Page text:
I suspect that is because, no matter how melodic and beautiful it was, nothing stays with me like Gershwin’s masterpiece, which was next, also with Conductor Cho and pianist Bieget. Beautiful music and touches of  melodies that float in and out of songs, notes that blend into haunting harmonies, when those notes are hit, they put my heart in my throat and bring forth tears, despite my best efforts not to let that happen. So, I quit trying and just let the music lift me to a place I suspect others are not feeling right then. And that is what happens with “Rhapsody in Blue” and always does, every time I hear it. By the time they reached the exhilarating conclusion of the music, I was a basket case. I make no apologies for it.

The orchestra and conductor took a brief intermission before performing “Beethoven’s Symphony No. 5,” which I had told our new friend Pedro I didn’t think I was familiar with. He smiled and said yes, I would recognize it immediately when they begin playing. He was right, of course, as I knew right away what is was with the four opening notes: da da da DAH! The printed page can’t give you the sound, but think about it a  minute and it will sink in. You’re familiar with it, too, I bet! I enjoyed that piece as well.

We took this picture at the end of the concert, a bit concerned that we might get in trouble taking a picture while the orchestra members were on stage about to play!

Photo courtesy of Sheila Stevenson

Afterward, we were in no hurry to wait in lines of traffic in the parking lot, and that’s when I asked Pedro many of my questions, the first one being that I noticed the saxophones, nearly all of the percussion section, and the piano left the stage for the Beethoven number. He said the saxophone had not been invented when Beethoven was alive, therefore no parts for that instrument were written for the piece. Other instruments may have also left the stage for the same reason, and I was just not aware of them being gone; we were far away from the stage, after all! He said most all the percussion sounds during Beethoven’s time were associated with war and not used in classical pieces; only the timpani drums were used for this. We talked of other musical terms, and it was a pleasure meeting him.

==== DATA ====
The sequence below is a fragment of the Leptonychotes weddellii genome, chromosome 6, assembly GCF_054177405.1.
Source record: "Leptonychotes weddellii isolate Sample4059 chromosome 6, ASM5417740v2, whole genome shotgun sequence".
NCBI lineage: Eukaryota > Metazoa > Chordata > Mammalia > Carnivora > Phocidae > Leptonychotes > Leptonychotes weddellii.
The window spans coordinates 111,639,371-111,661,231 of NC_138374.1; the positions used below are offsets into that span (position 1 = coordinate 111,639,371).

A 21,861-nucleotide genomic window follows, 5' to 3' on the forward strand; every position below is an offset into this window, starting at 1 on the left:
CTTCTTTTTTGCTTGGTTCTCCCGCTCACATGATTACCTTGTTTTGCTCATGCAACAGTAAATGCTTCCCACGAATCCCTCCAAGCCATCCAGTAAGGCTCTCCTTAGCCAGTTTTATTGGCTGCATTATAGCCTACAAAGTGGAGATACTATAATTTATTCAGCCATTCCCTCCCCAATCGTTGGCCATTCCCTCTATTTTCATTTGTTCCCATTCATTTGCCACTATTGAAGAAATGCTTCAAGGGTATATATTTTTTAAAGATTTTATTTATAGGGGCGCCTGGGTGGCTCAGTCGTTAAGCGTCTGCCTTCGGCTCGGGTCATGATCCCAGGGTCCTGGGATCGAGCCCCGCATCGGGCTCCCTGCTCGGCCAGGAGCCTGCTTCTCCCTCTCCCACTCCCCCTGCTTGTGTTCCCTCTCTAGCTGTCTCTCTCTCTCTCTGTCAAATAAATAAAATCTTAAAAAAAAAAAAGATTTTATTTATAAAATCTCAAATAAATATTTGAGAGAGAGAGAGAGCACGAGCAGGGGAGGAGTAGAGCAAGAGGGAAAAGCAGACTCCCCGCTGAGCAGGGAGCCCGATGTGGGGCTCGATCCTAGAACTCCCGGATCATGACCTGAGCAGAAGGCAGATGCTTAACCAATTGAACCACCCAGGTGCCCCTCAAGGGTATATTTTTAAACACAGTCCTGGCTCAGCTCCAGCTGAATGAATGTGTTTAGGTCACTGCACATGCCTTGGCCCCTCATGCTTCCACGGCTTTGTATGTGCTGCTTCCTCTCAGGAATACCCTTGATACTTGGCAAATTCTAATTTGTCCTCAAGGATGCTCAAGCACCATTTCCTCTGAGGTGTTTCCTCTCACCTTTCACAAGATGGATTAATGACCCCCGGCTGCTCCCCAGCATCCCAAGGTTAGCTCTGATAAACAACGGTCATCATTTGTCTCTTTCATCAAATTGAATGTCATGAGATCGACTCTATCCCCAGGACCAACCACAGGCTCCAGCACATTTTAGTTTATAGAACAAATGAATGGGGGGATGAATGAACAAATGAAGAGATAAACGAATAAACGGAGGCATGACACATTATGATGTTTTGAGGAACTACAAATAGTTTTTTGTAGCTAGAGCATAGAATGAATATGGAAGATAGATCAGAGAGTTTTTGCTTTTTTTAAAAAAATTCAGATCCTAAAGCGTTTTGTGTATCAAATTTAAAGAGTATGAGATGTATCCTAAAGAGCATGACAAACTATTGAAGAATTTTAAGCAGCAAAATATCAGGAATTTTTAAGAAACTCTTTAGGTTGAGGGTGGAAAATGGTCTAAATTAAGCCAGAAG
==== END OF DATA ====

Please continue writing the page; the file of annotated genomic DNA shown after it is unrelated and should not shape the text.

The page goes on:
As we left, a trip to the restroom was in order, and as we made our way to the far side of the building to find one, we passed a man who looked official in his black security company t-shirt who confirmed we were headed in the right direction. As I passed, he said something, and I turned around to hear him, he ask again, questioningly, “Mrs. Liles?”

And my goodness, then I recognized former student Clarence Lewis! I was so glad he said something because I was not paying attention to who he might be. He works building security at the hall on a part-time basis, and I was happy that we accidently ran into each other. I am pretty sure this was the first time I had seen him in the flesh since high school. I see him on Facebook from time to time, so it was a fun encounter.

Photo courtesy of Sheila Stevenson

We had to drive home in the dark, of course, but we enjoyed the evening and were glad we bothered to make the trip. After I got home, I dug out my CD of Gershwin’s enduring semi-classical favorite done by Arthur Fieldler and the Boston Pops and look forward to reliving the night when I need to rekindle my heart.

And those of you who think you are not familiar with Gershwin’s music or Beethoven’s da da da DAH, make it a point to listen to it somewhere. You will be glad you did.

Because everyone can always use a little bit of a rhapsody in blue.

Thanks, Sheila, for taking pictures since I left my phone in the car, thanks to Pedro for being a new friend, and thanks, Clarence, for not letting me go by without a hello!